Biographical Encyclopaedia of Resistance and Opposition under Communism, 1945–91

Countless men and women courageously confronted the shameless impositions of their rulers in all phases of Communist rule and all countries of the Communist world system. Throughout this period, they fought in the most varied of contexts for democratic national independence of their respective homelands. They demanded free elections, freedom of assembly, freedom of speech and opinion, built solidarity with the oppressed and persecuted of their and other regimes, fought to assert their rights as workers and religious believers, as scientists and as members of national minorities, as artists and vigilant citizens. They distributed leaflets, painted slogans on walls, led demonstrations and strikes, deluged their rulers with petitions and solicitations, organised vigils, strikes and silent prayers, or simply decided that they would ‘live by the truth’ regardless of the state harassment this would inevitably entail. Some did so by themselves and in secret, while others were joined by friends, colleagues or fellow religious believers. Others would become active in civil rights movements, peace groups or artist communities – in some countries, such as Poland, in concert with millions of other people organised in free associations and trade unions. On this website, we present you with a selection of biographies of some of these brave men and women.

The structure, scope and success of opposition and resistance against Communist dictatorships depended on the specific conditions in each country, the extent of repression and the degree of solidarity among the oppressed. Each country affiliated to the Communist Bloc had its own characteristic history of opposition and resistance, shaped by countless individuals. As diverse as the biographies of dissidents, civil rights campaigners, peace activists and oppositionists were, and as slim as their chances of success may have been over the years – these are the people to whom we owe the eventual collapse of the Communist dictatorships in Eastern Europe.

The dissident biographies on this website represent only a small selection, but one which we hope nevertheless provides an impression of the multi-faceted oppositional activities conducted in Eastern Europe between 1945 and 1989–91. The site does not claim to depict the entire Eastern European dissident landscape in its full complexity. The texts by Eastern European dissidents are taken from the ‘Dissident Encyclopaedia’ (‘Słownik dysydentów’), published by the Warsaw-based ‘Karta’ Foundation in Poland in 2007. The texts relating to the GDR were kindly made available to us by the Berlin-based Robert Havemann Society and were originally from the reference book ‘Für ein freies Land mit freien Menschen’ (‘For a Free Country with Free People’), published in 2006 and edited by Ilko-Sascha Kowalczuk and Tom Sello. We are very grateful to both cooperation partners.

The ‘Biographical Encyclopaedia of Resistance and Opposition under Communism, 1945–91’ is a joint project by the Federal Foundation for the Study of the Communist Dictatorship in Eastern Germany, the ‘Karta’ Foundation in Warsaw, and the Robert-Havemann-Gesellschaft e.V., Berlin. The website in its current form represents only a first step and will be continuously expanded with additional countries and biographies. We therefore ask for your understanding should you find any important personalities to be missing.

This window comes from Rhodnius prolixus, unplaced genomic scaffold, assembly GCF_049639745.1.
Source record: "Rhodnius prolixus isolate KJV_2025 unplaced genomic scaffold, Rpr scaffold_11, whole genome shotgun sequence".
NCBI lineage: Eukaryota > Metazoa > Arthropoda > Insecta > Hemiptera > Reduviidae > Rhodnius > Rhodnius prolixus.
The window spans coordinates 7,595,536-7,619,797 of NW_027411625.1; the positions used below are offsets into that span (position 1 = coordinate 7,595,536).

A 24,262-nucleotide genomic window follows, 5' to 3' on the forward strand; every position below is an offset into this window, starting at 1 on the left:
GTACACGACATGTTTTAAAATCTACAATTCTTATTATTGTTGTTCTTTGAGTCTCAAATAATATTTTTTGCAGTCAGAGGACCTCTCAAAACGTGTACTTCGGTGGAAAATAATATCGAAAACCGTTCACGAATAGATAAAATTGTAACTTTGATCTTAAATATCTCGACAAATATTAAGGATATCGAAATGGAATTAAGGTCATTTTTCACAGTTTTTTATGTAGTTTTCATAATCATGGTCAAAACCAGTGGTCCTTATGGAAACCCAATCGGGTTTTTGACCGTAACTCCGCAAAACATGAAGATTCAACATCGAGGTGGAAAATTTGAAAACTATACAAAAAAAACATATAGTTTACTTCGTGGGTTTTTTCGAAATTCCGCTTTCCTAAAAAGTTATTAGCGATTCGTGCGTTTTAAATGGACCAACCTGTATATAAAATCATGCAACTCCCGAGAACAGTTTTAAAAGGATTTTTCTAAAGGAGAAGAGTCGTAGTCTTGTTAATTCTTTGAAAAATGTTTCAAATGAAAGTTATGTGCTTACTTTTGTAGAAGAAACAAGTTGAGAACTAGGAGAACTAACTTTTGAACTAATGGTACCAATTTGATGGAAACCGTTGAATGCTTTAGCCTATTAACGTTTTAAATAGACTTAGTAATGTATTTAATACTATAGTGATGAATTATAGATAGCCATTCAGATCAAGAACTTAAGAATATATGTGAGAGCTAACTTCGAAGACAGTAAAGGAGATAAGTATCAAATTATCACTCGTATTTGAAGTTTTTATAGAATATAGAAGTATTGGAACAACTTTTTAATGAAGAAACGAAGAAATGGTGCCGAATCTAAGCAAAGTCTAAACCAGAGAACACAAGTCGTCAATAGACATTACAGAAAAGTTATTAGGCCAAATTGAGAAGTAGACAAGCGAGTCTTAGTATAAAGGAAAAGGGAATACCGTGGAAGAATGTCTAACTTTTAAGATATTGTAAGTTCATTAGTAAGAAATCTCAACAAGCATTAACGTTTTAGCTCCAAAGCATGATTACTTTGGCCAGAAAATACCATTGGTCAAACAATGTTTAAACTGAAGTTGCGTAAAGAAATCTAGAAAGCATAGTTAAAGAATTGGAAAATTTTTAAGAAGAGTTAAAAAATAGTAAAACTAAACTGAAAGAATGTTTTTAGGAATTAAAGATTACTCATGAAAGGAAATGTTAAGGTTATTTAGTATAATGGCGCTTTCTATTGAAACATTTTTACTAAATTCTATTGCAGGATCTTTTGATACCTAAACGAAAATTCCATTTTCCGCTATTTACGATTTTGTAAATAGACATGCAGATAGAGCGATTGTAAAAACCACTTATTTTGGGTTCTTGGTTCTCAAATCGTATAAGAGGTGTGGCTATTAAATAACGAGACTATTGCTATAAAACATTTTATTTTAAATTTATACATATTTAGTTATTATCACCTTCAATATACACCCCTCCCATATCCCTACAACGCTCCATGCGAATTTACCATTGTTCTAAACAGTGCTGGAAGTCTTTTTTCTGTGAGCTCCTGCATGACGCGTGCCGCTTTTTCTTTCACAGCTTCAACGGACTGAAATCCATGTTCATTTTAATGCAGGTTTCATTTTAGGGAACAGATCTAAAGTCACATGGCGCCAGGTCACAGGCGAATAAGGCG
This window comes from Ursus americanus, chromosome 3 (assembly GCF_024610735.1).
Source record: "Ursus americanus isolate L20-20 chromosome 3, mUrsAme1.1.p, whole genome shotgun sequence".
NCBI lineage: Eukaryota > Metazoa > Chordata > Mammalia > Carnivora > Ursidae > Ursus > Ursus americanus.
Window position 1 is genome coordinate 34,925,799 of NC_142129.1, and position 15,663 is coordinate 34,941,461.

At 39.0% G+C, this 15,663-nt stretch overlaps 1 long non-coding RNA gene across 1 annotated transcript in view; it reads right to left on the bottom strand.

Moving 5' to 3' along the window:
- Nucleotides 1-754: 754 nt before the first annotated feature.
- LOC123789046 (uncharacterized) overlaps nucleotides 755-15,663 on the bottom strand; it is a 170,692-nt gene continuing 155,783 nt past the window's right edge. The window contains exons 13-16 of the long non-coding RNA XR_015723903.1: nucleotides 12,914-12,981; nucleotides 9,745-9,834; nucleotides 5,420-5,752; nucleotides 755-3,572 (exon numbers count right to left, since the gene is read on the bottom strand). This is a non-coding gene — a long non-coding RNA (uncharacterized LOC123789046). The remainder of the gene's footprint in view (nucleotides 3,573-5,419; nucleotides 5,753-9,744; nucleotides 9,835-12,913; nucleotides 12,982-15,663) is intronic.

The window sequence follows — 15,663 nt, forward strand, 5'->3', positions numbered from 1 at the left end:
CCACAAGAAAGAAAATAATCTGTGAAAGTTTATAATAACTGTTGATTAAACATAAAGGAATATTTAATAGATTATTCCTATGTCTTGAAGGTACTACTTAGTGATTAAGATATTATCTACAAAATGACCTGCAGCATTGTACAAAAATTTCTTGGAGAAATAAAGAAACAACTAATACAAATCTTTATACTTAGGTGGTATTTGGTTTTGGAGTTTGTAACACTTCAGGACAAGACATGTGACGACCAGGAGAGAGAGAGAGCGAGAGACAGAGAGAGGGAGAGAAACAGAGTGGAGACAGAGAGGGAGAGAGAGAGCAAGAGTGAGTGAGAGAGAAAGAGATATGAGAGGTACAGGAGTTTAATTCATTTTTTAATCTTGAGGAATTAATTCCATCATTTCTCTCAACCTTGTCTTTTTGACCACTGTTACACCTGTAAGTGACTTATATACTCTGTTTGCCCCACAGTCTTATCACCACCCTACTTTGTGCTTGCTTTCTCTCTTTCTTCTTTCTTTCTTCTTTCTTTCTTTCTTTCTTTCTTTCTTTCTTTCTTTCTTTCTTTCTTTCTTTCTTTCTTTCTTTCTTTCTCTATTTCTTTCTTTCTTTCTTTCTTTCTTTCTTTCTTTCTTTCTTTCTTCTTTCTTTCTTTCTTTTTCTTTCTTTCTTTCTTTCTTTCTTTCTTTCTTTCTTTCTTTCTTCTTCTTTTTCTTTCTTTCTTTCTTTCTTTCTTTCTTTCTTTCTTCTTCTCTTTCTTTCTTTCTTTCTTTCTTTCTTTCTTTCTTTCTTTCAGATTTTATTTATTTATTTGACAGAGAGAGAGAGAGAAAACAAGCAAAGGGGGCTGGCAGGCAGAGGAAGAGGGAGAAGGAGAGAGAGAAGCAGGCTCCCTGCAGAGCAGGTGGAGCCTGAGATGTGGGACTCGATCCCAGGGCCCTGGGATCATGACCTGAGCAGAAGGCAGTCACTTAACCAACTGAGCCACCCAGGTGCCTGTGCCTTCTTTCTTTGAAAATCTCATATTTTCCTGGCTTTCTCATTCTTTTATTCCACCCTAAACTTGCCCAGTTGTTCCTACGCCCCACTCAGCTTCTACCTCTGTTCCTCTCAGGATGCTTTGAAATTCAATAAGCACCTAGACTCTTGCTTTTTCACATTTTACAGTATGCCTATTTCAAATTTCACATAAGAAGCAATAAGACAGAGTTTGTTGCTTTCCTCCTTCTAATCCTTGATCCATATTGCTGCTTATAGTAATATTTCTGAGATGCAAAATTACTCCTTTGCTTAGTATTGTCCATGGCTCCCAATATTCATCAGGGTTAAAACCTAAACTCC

Translated by Jan-Peter Herrmann

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On this stamps, the Estonian American National Council, the representative body of Estonian exiles in the US, demands the release of Mart-Olav Niklus from political imprisonment and commemorates Jüri Kukk, who had died during a protest hunger strike in prison.

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Crushing of the Prague Spring in Czechoslovakia: Soviet tanks in Plzeň, August 1968

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The end of Communist dictatorship in Hungary: Celebrations mark the transfer of the remains of Imre Nagy and 55 others killed during the Hungarian Revolution of 1956. Budapest, Heroes’ Square (Hősök tere), 16 June 1989

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The era of the Polish trade union Solidarność (‘Solidarity’): Lech Wałęsa (centre) and Anna Walentynowicz (next to him on the left), whose release had triggered the strike at the Lenin Shipyard in Gdańsk, during a prayer service at the occupied shipyard.

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‘I demand permission to leave the socialist paradise for the capitalist hell’: protest by aerospace engineer Alexander Bolonkin in 1978, during his internment and banishment to Bagdarin in the Soviet republic of Buryatia (Siberia). Alexander Bolonkin was arrested by the KGB in 1972 for distributing Samizdat literature and reading texts by Andrei Sakharov and Alexandr Solzhenitsyn. He spent a total of 15 years in prison camps and internal banishment. Following his release in 1987, he emigrated to the USA.

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Miroslav Kusý (centre) und Hana Ponická (far right) in August 1988. Together with Kusý, author Hana Ponická was among the Slovak signatories to the Charta 77 and active in the Civil Rights Movement (‘Hnutí za občanskou svobodu’) in late 1988.

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Bärbel Bohley (centre) at the founding meeting of the Neues Forum (‘New Forum’) in the Gethsemane Church in the Berlin district of Prenzlauer Berg on 10 November 1989